Corporate governance is a concept, rather than an individual instrument. It includes debate on the appropriate management and control structures of a company. It includes the rules relating to the power relations between owners, the board of directors, management and the stakeholders such as employees, suppliers, customers as well as the public at large.
Corporations around the world are increasing recognizing that sustained growth of their organization requires cooperation of all stakeholders, which requires adherence to the best corporate governance practices. In this regard, the management needs to act as trustees of the shareholders at large and prevent asymmetry of benefits between various sections of shareholders, especially between the owner-managers and the rest of the shareholders.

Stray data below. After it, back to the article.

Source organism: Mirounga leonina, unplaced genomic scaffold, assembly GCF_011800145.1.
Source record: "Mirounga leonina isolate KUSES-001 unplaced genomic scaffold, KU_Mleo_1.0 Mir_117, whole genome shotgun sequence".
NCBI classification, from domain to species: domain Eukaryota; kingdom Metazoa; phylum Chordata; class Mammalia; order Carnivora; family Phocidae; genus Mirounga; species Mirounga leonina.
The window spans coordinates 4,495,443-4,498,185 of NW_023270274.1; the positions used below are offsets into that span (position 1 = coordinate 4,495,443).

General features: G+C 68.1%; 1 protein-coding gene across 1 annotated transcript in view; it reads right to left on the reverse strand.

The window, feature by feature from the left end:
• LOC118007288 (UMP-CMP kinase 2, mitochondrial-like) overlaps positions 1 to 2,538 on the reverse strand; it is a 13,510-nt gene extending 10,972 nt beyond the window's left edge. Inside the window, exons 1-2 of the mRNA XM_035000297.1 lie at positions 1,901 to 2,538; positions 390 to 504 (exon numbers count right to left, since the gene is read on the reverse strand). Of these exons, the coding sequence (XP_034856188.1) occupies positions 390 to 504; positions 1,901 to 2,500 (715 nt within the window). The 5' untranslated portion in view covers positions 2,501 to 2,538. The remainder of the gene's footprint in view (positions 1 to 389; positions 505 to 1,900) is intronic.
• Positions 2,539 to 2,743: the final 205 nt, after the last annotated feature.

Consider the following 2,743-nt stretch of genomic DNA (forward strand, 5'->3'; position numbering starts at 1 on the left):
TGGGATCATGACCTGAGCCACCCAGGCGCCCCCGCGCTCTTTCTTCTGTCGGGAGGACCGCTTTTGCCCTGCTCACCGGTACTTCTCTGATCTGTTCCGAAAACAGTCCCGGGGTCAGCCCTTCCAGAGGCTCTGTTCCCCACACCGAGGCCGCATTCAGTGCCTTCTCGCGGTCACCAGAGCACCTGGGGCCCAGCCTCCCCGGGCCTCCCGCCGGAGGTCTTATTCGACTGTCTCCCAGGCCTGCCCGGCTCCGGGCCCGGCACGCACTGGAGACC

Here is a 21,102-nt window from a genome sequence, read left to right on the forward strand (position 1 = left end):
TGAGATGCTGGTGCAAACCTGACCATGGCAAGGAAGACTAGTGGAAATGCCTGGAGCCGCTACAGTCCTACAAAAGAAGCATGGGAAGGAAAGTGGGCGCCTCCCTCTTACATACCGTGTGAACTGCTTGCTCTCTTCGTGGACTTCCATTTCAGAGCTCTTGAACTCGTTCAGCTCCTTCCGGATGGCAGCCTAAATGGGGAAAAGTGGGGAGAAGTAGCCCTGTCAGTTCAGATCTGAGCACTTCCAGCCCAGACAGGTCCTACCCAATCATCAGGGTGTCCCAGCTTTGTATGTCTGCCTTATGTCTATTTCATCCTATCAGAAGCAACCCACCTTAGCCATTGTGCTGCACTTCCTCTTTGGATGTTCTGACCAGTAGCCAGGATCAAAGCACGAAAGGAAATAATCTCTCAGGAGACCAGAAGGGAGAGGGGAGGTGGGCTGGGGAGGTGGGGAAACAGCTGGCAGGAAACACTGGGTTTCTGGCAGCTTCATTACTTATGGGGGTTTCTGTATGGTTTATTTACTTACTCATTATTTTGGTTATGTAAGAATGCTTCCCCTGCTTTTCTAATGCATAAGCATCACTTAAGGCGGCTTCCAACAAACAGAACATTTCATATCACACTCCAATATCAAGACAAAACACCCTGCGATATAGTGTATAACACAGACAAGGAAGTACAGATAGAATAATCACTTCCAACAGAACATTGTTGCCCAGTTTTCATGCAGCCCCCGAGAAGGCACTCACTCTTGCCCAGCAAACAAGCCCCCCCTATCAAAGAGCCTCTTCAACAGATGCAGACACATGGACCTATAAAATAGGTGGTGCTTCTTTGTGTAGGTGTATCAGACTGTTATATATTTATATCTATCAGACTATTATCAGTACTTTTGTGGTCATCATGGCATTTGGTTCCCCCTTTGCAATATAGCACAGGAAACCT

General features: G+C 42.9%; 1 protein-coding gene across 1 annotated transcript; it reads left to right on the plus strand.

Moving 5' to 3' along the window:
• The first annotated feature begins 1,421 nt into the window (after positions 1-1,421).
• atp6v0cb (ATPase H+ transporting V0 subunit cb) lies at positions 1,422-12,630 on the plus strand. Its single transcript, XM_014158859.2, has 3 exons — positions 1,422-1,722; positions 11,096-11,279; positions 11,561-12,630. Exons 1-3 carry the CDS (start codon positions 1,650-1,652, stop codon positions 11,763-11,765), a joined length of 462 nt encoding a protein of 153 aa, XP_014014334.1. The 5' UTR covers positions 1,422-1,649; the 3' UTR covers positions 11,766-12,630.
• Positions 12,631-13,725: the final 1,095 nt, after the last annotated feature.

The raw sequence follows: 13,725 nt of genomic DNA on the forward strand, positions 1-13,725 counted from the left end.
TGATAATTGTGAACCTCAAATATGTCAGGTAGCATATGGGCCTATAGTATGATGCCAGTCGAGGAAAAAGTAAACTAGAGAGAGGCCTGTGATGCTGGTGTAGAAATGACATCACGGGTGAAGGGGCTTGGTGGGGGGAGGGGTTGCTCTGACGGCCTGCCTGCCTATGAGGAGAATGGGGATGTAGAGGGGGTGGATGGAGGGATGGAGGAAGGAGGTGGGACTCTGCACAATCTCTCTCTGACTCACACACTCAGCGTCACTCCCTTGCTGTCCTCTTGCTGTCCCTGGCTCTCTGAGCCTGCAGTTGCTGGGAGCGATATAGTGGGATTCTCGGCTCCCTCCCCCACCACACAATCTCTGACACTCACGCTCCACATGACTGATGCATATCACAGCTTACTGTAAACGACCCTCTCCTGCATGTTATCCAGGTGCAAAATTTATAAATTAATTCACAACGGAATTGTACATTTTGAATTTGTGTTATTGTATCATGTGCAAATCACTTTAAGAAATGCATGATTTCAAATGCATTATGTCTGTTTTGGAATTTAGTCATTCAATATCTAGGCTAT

In India, corporate governance initiatives have been undertaken by the Ministry of of Corporate Affairs (MCA) and the Securities and Exchange Board of India (SEBI). The first formal regulatory framework for listed companies specifically for corporate governance was established by the SEBI in February 2000, following the recommendations of Kumarmangalam Birla Committee Report. It was enshrined as Clause 49 of the Listing Agreement. Further, SEBI is maintaining the standards of corporate governance through other laws like the Securities Contracts (Regulation) Act, 1956; Securities and Exchange Board of India Act, 1992; and Depositories Act, 1996.
The Ministry of of Corporate Affairs had appointed a Naresh Chandra Committee on Corporate Audit and Governance in 2002 in order to examine various corporate governance issues. It made recommendations in two key aspects of corporate governance: financial and non-financial disclosures: and independent auditing and board oversight of management. It is making all efforts to bring transparency in the structure of corporate governance through the enactment of Companies Act and its amendments.